It is hard to believe that less than two years ago the Vatican was a byword for religious dogma and the papacy was seen as a bastion of reactionary, corrupt and most probably perverse practice. Back then, whenever I visited Italy I always despaired at the deep social and historical connection to the Catholic church. Of course, there is so much more to Italy than the Vatican and having lived in Rome I know that the city also has numerous faces, many of which are in direct countenance to Catholicism. However there was also a malignant infiltration of religious conservatism.
What a difference one man makes: the rising popularity of Pope Francis has been almost astounding. Last week, President Obama went to Rome in what many billed as an attempt to rub a little of the pope’s popular success on to himself. The pope’s message is simple and stern but never dogmatic – and even as a non-religious person I must admit that it is hard not to like the man.
As imbedded as the papacy is in the heart and soul of Italian society – when there’s a good pope the whole country seems to feel that bit better. In one of his first excursions from the Vatican last year, Pope Francis chose to visit Cagliari; perhaps a logical move as the city is twinned with his native Buenos Aires. More than a million people lined the streets, from elderly pilgrims to teenage skaters. Under the Mediterranean sun, the visit brought out the best of a place normally so dogged by economic malaise.
The papal euphoria is continuing to consume Italy. Just a few weeks ago, Il Mio Papa (My Pope) magazine launched, with a print circulation of 500,000. This weekly rag resembles its celebrity-driven neighbours on the newsstand to a tee and is tapping into a personality cult that Italians are willingly letting themselves fall into. The socio-economic preconditions of this are clear to see and sections of the fiercely secular, leftist intelligentsia remain stand-offish. And it must be remembered that the Papal message is socially and morally conservative in the extreme. Italians seeking gender equality or continuing reproductive rights, for instance, have nothing to thank Pope Francis for.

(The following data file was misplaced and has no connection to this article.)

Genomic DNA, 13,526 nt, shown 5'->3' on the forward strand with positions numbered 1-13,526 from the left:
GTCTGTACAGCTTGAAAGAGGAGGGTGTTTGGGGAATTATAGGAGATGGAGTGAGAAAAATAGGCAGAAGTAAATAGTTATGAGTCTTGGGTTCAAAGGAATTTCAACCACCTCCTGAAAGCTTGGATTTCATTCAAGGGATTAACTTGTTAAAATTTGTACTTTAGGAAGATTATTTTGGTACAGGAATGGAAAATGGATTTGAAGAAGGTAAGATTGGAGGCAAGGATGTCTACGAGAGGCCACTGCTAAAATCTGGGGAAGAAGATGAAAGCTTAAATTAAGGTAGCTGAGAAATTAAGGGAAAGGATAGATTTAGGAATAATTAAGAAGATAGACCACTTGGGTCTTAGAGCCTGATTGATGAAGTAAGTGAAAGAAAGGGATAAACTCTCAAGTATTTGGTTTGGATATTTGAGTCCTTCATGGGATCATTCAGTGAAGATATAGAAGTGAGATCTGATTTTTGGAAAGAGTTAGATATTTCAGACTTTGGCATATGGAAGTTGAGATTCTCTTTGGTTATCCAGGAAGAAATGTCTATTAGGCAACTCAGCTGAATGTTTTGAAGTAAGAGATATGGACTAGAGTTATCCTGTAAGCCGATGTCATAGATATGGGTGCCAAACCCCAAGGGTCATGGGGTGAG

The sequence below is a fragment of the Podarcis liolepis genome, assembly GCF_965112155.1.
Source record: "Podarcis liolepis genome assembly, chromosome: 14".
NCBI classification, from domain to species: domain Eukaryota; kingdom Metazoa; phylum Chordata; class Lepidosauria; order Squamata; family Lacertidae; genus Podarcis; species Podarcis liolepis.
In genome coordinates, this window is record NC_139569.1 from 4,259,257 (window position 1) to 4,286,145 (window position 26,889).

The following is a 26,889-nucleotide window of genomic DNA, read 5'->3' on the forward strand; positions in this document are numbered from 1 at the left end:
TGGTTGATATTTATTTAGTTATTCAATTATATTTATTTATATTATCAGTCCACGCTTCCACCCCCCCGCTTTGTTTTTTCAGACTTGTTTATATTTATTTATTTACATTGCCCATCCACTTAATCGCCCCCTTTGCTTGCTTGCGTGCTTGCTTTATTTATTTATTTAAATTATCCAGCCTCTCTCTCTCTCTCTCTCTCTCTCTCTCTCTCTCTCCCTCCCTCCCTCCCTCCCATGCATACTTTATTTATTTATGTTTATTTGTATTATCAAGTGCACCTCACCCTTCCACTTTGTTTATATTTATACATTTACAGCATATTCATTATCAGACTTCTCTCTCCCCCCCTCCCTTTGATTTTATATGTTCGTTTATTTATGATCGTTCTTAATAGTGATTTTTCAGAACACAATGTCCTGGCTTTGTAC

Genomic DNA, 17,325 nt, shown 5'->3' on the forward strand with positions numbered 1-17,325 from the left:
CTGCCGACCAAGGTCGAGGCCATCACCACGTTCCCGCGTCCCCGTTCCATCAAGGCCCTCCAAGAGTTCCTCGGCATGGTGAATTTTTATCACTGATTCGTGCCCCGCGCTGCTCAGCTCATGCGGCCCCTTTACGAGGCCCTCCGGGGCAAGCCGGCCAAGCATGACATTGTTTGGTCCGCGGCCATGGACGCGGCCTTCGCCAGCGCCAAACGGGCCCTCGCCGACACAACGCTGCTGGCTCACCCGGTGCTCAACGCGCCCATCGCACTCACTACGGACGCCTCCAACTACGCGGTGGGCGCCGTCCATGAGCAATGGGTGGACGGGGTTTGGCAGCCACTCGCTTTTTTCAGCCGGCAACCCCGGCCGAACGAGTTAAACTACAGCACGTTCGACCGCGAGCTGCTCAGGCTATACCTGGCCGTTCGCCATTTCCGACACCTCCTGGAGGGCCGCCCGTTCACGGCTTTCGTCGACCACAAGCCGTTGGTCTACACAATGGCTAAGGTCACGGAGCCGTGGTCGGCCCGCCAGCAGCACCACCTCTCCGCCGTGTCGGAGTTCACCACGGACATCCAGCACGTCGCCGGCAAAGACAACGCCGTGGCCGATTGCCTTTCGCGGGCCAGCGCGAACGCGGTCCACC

But for the time being it seems that even some of those Italians are transfixed. Soft Catholicism rocks. The country watched as Sister Cristina Scuccia, a Sicilian nun, stole the show on reality talent show The Voice of Italy. When asked if she thought the pope would approve she answered that she was waiting for his phone call. “He exhorts us to go out, to evangelise, to say that God does not take from us but rather gives us more," she said.
American presidents coming to Rome to learn the art of soft power. Nuns evangelising to notes of Alicia Keys. And Italy’s high street, the so called Via Nazionale, is now even more awash with crucifixes, dangling in the cleavages or inked upon the chests of the young. If religion is pop then Pope Francis has gone platinum.
David Plaisant is an associate producer for Monocle 24.